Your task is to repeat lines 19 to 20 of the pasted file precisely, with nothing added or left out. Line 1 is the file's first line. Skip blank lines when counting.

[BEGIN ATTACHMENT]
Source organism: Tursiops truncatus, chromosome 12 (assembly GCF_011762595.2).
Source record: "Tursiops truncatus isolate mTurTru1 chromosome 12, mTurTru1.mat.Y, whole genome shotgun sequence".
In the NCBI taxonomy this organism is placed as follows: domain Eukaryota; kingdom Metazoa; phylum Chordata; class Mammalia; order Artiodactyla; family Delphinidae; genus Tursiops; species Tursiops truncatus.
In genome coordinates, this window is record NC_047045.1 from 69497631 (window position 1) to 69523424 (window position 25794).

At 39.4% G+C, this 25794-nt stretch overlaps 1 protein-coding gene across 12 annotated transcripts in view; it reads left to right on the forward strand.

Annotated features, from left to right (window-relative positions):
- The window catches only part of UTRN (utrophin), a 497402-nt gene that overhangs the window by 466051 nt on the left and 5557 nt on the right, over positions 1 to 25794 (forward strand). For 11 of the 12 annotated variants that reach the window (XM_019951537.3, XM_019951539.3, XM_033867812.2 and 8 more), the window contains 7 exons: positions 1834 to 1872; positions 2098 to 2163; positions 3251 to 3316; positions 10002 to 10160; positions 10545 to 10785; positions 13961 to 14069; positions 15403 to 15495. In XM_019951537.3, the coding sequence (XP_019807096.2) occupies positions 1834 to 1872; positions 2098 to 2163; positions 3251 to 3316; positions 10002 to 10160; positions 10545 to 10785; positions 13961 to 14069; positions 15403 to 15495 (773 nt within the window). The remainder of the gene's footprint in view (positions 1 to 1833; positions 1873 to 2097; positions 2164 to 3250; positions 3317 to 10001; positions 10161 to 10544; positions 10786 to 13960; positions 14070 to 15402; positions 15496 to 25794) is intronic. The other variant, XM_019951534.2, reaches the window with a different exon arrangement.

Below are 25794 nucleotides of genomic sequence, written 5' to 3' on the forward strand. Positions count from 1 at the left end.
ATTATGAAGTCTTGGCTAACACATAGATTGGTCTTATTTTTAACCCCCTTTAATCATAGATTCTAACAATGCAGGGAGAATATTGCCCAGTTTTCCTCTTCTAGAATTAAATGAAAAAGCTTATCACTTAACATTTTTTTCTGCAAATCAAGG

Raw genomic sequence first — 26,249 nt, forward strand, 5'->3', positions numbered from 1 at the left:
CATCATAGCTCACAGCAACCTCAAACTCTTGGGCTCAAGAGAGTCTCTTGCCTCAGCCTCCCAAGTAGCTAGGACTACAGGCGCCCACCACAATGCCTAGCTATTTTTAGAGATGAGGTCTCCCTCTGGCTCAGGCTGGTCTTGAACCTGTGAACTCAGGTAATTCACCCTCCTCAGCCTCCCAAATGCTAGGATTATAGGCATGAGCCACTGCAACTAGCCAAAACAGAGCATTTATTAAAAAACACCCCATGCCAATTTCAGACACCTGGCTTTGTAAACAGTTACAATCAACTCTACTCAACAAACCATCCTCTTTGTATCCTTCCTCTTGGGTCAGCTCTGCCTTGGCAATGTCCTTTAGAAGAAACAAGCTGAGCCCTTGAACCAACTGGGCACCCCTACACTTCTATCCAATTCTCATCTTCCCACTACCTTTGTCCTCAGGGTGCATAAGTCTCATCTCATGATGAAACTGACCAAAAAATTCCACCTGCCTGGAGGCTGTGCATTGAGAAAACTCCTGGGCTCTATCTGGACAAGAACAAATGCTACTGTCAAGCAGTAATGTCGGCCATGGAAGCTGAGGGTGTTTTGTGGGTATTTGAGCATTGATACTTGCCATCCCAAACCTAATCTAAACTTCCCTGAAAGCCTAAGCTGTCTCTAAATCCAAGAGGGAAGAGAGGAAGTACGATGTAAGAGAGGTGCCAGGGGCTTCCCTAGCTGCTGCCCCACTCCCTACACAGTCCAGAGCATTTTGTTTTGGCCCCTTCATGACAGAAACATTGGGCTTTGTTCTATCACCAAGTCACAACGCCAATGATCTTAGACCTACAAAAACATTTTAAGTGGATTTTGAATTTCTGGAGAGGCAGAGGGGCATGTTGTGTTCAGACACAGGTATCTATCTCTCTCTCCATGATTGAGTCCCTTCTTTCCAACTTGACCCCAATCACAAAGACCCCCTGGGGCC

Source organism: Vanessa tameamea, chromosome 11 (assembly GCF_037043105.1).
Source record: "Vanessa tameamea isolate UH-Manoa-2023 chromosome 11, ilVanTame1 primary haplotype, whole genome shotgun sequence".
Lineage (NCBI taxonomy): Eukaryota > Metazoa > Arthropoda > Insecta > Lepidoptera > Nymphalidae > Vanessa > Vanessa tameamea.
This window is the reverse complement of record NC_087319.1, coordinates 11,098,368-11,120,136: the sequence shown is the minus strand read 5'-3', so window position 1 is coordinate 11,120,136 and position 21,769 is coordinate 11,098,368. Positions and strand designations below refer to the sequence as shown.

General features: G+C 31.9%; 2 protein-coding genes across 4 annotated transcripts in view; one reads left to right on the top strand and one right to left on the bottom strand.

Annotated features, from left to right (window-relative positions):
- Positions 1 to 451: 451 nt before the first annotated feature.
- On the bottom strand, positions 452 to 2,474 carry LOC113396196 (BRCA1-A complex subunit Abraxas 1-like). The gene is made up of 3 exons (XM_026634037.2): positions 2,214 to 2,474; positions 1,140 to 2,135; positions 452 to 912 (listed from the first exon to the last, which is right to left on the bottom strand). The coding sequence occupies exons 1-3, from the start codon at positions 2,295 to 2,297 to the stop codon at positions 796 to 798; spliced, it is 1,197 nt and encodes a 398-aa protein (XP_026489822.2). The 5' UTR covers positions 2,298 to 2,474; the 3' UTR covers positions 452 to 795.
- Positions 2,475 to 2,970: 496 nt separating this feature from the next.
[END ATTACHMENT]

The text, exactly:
- On the bottom strand, positions 452 to 2,474 carry LOC113396196 (BRCA1-A complex subunit Abraxas 1-like). The gene is made up of 3 exons (XM_026634037.2): positions 2,214 to 2,474; positions 1,140 to 2,135; positions 452 to 912 (listed from the first exon to the last, which is right to left on the bottom strand). The coding sequence occupies exons 1-3, from the start codon at positions 2,295 to 2,297 to the stop codon at positions 796 to 798; spliced, it is 1,197 nt and encodes a 398-aa protein (XP_026489822.2). The 5' UTR covers positions 2,298 to 2,474; the 3' UTR covers positions 452 to 795.
- Positions 2,475 to 2,970: 496 nt separating this feature from the next.